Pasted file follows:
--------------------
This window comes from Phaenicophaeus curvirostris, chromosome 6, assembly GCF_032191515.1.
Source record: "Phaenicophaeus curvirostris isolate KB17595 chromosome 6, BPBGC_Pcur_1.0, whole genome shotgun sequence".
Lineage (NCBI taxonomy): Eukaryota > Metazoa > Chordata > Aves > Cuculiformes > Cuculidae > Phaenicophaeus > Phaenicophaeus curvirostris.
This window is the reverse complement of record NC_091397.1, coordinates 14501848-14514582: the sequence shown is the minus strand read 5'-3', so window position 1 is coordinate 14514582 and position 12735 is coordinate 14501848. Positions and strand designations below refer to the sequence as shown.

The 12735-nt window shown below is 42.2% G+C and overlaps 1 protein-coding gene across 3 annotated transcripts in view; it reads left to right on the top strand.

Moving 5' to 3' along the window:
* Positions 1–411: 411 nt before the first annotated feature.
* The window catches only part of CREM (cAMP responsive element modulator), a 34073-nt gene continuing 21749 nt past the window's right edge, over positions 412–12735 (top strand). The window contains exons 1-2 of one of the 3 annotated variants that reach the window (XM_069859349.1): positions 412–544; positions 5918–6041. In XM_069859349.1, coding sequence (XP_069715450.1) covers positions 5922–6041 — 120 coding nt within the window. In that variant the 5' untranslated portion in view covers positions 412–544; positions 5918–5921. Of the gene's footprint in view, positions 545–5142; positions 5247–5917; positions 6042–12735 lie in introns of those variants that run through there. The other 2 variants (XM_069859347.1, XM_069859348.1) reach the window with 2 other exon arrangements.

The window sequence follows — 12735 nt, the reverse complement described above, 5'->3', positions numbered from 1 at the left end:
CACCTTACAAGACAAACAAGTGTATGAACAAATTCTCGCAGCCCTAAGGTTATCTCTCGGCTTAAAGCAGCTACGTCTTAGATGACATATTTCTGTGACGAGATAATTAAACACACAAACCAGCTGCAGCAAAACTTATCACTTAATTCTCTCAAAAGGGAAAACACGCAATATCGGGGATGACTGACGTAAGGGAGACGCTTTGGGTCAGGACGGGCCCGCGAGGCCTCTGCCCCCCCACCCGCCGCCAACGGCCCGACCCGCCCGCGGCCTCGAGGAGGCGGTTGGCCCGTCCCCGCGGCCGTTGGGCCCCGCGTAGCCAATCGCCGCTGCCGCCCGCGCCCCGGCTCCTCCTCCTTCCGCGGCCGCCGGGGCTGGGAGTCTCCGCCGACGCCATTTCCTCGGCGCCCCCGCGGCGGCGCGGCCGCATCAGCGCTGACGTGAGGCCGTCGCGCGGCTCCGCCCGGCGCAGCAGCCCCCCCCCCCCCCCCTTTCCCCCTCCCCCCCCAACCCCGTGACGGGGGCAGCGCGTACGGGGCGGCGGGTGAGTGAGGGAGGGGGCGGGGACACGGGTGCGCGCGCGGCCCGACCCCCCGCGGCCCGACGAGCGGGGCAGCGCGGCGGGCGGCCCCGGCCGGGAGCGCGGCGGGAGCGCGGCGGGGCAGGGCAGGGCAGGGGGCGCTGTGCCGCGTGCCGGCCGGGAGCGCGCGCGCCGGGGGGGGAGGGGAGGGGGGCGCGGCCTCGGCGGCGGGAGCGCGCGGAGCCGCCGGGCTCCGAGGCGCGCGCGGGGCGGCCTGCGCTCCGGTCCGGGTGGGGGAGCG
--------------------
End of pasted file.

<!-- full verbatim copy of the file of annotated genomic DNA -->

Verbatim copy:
This window comes from Phaenicophaeus curvirostris, chromosome 6, assembly GCF_032191515.1.
Source record: "Phaenicophaeus curvirostris isolate KB17595 chromosome 6, BPBGC_Pcur_1.0, whole genome shotgun sequence".
Lineage (NCBI taxonomy): Eukaryota > Metazoa > Chordata > Aves > Cuculiformes > Cuculidae > Phaenicophaeus > Phaenicophaeus curvirostris.
This window is the reverse complement of record NC_091397.1, coordinates 14501848-14514582: the sequence shown is the minus strand read 5'-3', so window position 1 is coordinate 14514582 and position 12735 is coordinate 14501848. Positions and strand designations below refer to the sequence as shown.

The 12735-nt window shown below is 42.2% G+C and overlaps 1 protein-coding gene across 3 annotated transcripts in view; it reads left to right on the top strand.

Moving 5' to 3' along the window:
* Positions 1–411: 411 nt before the first annotated feature.
* The window catches only part of CREM (cAMP responsive element modulator), a 34073-nt gene continuing 21749 nt past the window's right edge, over positions 412–12735 (top strand). The window contains exons 1-2 of one of the 3 annotated variants that reach the window (XM_069859349.1): positions 412–544; positions 5918–6041. In XM_069859349.1, coding sequence (XP_069715450.1) covers positions 5922–6041 — 120 coding nt within the window. In that variant the 5' untranslated portion in view covers positions 412–544; positions 5918–5921. Of the gene's footprint in view, positions 545–5142; positions 5247–5917; positions 6042–12735 lie in introns of those variants that run through there. The other 2 variants (XM_069859347.1, XM_069859348.1) reach the window with 2 other exon arrangements.

The window sequence follows — 12735 nt, the reverse complement described above, 5'->3', positions numbered from 1 at the left end:
CACCTTACAAGACAAACAAGTGTATGAACAAATTCTCGCAGCCCTAAGGTTATCTCTCGGCTTAAAGCAGCTACGTCTTAGATGACATATTTCTGTGACGAGATAATTAAACACACAAACCAGCTGCAGCAAAACTTATCACTTAATTCTCTCAAAAGGGAAAACACGCAATATCGGGGATGACTGACGTAAGGGAGACGCTTTGGGTCAGGACGGGCCCGCGAGGCCTCTGCCCCCCCACCCGCCGCCAACGGCCCGACCCGCCCGCGGCCTCGAGGAGGCGGTTGGCCCGTCCCCGCGGCCGTTGGGCCCCGCGTAGCCAATCGCCGCTGCCGCCCGCGCCCCGGCTCCTCCTCCTTCCGCGGCCGCCGGGGCTGGGAGTCTCCGCCGACGCCATTTCCTCGGCGCCCCCGCGGCGGCGCGGCCGCATCAGCGCTGACGTGAGGCCGTCGCGCGGCTCCGCCCGGCGCAGCAGCCCCCCCCCCCCCCCCTTTCCCCCTCCCCCCCCAACCCCGTGACGGGGGCAGCGCGTACGGGGCGGCGGGTGAGTGAGGGAGGGGGCGGGGACACGGGTGCGCGCGCGGCCCGACCCCCCGCGGCCCGACGAGCGGGGCAGCGCGGCGGGCGGCCCCGGCCGGGAGCGCGGCGGGAGCGCGGCGGGGCAGGGCAGGGCAGGGGGCGCTGTGCCGCGTGCCGGCCGGGAGCGCGCGCGCCGGGGGGGGAGGGGAGGGGGGCGCGGCCTCGGCGGCGGGAGCGCGCGGAGCCGCCGGGCTCCGAGGCGCGCGCGGGGCGGCCTGCGCTCCGGTCCGGGTGGGGGAGCG